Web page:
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I greet you on this the 4th Sunday of Great Lent dedicated to the memory of St. John of the Ladder, who lived in the late 6th century and the early 7th century.

St. John was tonsured a monk at the Monastery of St. Catherine located at the foot of Mount Sinai, where Moses received the Ten Commandments from Almighty God.  St. John spent most of his life in complete solitude and unceasing prayer not too far from the main monastery itself.  He is the supreme example of the Orthodox monastic tradition of continuous prayer, perpetual fasting and most of all unwavering faithfulness to God and His Kingdom.  His was a radical call to uncompromising obedience to the teachings of Jesus.

The underlying theme of this Sunday, in its many hymns and readings, is that of faithfulness.  The Gospel lesson from this day in Mark 9:17-31 emphasizes the necessity of faith on man’s part in order to receive God’s blessing.

The hymns of this day further point out to us that our genuine faithfulness to God is expressed through repentance, prayer and fasting and one step further in the practice of Christian virtues, which leads us to a Paschal renewal.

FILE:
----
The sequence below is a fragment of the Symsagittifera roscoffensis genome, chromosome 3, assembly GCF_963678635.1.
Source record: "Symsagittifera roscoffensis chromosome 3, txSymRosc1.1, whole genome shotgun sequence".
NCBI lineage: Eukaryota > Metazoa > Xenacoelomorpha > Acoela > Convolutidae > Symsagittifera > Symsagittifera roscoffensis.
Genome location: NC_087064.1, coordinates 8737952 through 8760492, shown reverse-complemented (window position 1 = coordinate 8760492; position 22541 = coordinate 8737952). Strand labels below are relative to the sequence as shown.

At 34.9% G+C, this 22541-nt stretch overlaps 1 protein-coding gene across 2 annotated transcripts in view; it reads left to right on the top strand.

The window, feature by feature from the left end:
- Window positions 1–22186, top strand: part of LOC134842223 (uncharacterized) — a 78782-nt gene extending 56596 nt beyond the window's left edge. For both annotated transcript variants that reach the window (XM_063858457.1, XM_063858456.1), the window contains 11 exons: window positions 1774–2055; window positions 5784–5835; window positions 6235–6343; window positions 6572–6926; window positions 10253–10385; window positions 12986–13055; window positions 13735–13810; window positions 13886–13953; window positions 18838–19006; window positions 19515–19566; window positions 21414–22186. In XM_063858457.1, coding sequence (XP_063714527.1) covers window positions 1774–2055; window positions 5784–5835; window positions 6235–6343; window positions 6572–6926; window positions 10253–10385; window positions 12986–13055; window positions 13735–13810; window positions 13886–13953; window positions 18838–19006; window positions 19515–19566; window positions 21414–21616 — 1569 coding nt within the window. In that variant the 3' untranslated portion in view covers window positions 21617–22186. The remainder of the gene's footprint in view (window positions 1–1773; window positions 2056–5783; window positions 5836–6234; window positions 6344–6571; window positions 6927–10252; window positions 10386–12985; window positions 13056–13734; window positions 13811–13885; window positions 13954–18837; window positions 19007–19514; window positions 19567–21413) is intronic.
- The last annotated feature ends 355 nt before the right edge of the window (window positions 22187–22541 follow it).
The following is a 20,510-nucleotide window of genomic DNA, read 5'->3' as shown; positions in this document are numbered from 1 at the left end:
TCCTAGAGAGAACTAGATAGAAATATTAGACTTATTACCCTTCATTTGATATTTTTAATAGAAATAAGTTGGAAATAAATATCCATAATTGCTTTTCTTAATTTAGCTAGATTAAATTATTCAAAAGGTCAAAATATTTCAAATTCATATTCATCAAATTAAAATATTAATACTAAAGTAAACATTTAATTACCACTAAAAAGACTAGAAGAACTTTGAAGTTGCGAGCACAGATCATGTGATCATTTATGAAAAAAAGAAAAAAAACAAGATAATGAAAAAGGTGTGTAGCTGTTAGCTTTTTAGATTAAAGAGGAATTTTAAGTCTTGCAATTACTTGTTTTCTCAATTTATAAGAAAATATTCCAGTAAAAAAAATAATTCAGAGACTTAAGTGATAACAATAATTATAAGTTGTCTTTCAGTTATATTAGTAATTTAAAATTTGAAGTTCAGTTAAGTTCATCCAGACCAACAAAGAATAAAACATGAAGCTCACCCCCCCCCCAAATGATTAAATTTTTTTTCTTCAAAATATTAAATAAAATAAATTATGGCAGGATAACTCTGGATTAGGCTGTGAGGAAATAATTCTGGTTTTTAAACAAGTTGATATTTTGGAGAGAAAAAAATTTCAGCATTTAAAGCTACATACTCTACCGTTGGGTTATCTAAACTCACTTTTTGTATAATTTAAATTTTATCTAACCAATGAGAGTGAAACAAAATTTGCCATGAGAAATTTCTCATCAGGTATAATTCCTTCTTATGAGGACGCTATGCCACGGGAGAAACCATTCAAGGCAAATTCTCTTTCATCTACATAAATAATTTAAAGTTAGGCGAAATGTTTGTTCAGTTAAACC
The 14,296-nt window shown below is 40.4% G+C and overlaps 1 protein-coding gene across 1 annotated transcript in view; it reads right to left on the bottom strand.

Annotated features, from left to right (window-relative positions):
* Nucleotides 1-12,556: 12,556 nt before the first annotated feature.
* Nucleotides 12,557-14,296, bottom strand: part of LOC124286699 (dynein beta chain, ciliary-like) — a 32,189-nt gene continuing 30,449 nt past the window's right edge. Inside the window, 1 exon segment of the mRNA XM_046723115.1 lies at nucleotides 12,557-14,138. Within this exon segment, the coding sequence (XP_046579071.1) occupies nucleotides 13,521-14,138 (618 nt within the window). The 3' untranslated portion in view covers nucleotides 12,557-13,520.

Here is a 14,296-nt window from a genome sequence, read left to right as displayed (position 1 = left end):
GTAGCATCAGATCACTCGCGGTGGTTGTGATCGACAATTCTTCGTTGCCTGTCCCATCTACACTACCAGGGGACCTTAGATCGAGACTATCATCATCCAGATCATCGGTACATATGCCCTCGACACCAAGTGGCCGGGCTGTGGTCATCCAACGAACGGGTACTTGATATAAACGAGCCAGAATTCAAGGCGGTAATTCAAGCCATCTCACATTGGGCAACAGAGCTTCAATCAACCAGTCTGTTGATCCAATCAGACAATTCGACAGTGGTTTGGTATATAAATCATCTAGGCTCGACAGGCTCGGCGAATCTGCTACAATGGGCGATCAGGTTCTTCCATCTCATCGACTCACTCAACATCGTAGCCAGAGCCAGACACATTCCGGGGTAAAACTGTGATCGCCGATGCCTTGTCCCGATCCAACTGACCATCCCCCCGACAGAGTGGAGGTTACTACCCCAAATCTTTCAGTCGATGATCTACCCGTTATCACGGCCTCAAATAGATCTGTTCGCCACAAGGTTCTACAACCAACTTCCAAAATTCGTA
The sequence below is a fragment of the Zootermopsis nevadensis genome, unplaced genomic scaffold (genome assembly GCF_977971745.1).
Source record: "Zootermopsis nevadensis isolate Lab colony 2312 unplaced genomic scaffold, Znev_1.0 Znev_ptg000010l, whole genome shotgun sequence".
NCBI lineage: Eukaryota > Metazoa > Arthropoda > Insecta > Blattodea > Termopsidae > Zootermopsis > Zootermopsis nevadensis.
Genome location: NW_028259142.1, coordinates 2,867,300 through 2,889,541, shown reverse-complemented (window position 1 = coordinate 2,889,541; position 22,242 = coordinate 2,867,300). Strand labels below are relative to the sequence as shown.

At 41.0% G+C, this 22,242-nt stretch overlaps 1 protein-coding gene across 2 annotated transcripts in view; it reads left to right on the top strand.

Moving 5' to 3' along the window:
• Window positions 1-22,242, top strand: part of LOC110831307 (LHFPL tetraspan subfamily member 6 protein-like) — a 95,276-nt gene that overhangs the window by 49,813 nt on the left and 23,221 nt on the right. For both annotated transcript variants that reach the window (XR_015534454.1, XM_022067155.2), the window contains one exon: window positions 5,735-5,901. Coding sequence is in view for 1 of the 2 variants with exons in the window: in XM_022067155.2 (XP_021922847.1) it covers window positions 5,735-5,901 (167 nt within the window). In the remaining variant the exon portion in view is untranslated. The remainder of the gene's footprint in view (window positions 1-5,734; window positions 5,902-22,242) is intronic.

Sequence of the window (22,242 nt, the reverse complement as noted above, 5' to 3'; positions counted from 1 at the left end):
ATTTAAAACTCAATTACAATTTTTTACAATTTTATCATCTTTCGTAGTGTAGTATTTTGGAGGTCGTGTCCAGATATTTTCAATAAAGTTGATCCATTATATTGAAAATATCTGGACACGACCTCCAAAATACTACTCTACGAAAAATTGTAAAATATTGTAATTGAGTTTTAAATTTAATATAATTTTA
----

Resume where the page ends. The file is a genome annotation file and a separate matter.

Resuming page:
Remember God’s promise to Abraham, the father of us all, who had shown his faith in God by his willingness to offer his son Isaac as a sacrifice.  God seeing this made a solemn vow to Abraham to bless him and his descendants.  St. Paul states, “the blessing which God promised Abraham was given to the Gentiles (us), by means of Christ Jesus, so that through faith we might receive the spirit promised by God”. Galatians 3:14.

Towards the latter part of his life, St. John Climacus of the Ladder became the abbot of St. Catherine’s Monastery where he wrote his famous work, entitled, The Ladder of Divine Ascent.  In this work he offers his wisdom on spiritual and moral perfection through a life in union with God, the high point of the human quest for true life and fulfillment.  Jesus said to his disciples, “you must be perfect, just as your Father in heaven is perfect” Matthew 5:48.

Simply stated we are to live just as Jesus did so that we may become mature people reaching to the very height of Christ’s full stature (Ephesians 4:13).

Our life, according to St. John, is a spiritual ascent through Christ, a Jacob’s ladder which brings us to the very presence of God.  In conclusion St. John says, “do not be surprised that you fall every day; do not give up but stand your ground courageously”. This is the meaning of the ascent we as Christians need to follow.

May Almighty God grant us the strength and courage to ascend the Ladder of Divine Ascent in our lives.

St. John of the Ladder